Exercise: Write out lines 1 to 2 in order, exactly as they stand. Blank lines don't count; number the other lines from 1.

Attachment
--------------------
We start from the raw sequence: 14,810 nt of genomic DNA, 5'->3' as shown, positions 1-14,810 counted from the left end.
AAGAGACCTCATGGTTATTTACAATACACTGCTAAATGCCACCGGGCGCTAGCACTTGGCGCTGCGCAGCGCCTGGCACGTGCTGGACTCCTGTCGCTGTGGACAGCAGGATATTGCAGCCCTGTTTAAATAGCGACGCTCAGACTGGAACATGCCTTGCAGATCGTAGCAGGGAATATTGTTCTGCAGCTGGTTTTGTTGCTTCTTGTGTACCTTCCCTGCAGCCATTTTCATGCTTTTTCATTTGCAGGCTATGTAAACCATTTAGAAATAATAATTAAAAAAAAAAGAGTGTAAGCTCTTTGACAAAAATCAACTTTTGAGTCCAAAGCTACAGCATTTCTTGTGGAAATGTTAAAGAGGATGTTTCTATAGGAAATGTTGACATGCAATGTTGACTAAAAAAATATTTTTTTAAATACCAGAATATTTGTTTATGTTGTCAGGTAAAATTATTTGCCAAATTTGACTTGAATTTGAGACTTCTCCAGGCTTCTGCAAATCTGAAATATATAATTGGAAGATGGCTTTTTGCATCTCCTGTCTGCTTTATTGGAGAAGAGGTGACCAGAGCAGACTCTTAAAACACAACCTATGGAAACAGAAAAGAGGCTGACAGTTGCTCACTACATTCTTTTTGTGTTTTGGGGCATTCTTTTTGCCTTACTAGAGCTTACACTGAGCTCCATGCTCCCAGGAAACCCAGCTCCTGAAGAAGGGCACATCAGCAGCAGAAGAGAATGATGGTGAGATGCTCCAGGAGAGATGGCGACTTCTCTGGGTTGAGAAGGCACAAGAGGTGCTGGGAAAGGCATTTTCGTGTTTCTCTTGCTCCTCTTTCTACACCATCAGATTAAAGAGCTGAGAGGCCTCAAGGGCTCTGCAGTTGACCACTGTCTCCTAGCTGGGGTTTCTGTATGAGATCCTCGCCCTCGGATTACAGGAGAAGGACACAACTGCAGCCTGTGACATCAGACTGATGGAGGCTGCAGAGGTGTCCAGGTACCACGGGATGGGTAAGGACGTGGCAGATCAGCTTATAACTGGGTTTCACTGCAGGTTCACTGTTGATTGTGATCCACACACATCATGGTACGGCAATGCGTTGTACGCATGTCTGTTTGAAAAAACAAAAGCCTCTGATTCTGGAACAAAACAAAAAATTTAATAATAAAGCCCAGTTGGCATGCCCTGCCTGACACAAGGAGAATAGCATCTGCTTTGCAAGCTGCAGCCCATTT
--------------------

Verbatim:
We start from the raw sequence: 14,810 nt of genomic DNA, 5'->3' as shown, positions 1-14,810 counted from the left end.
AAGAGACCTCATGGTTATTTACAATACACTGCTAAATGCCACCGGGCGCTAGCACTTGGCGCTGCGCAGCGCCTGGCACGTGCTGGACTCCTGTCGCTGTGGACAGCAGGATATTGCAGCCCTGTTTAAATAGCGACGCTCAGACTGGAACATGCCTTGCAGATCGTAGCAGGGAATATTGTTCTGCAGCTGGTTTTGTTGCTTCTTGTGTACCTTCCCTGCAGCCATTTTCATGCTTTTTCATTTGCAGGCTATGTAAACCATTTAGAAATAATAATTAAAAAAAAAAGAGTGTAAGCTCTTTGACAAAAATCAACTTTTGAGTCCAAAGCTACAGCATTTCTTGTGGAAATGTTAAAGAGGATGTTTCTATAGGAAATGTTGACATGCAATGTTGACTAAAAAAATATTTTTTTAAATACCAGAATATTTGTTTATGTTGTCAGGTAAAATTATTTGCCAAATTTGACTTGAATTTGAGACTTCTCCAGGCTTCTGCAAATCTGAAATATATAATTGGAAGATGGCTTTTTGCATCTCCTGTCTGCTTTATTGGAGAAGAGGTGACCAGAGCAGACTCTTAAAACACAACCTATGGAAACAGAAAAGAGGCTGACAGTTGCTCACTACATTCTTTTTGTGTTTTGGGGCATTCTTTTTGCCTTACTAGAGCTTACACTGAGCTCCATGCTCCCAGGAAACCCAGCTCCTGAAGAAGGGCACATCAGCAGCAGAAGAGAATGATGGTGAGATGCTCCAGGAGAGATGGCGACTTCTCTGGGTTGAGAAGGCACAAGAGGTGCTGGGAAAGGCATTTTCGTGTTTCTCTTGCTCCTCTTTCTACACCATCAGATTAAAGAGCTGAGAGGCCTCAAGGGCTCTGCAGTTGACCACTGTCTCCTAGCTGGGGTTTCTGTATGAGATCCTCGCCCTCGGATTACAGGAGAAGGACACAACTGCAGCCTGTGACATCAGACTGATGGAGGCTGCAGAGGTGTCCAGGTACCACGGGATGGGTAAGGACGTGGCAGATCAGCTTATAACTGGGTTTCACTGCAGGTTCACTGTTGATTGTGATCCACACACATCATGGTACGGCAATGCGTTGTACGCATGTCTGTTTGAAAAAACAAAAGCCTCTGATTCTGGAACAAAACAAAAAATTTAATAATAAAGCCCAGTTGGCATGCCCTGCCTGACACAAGGAGAATAGCATCTGCTTTGCAAGCTGCAGCCCATTT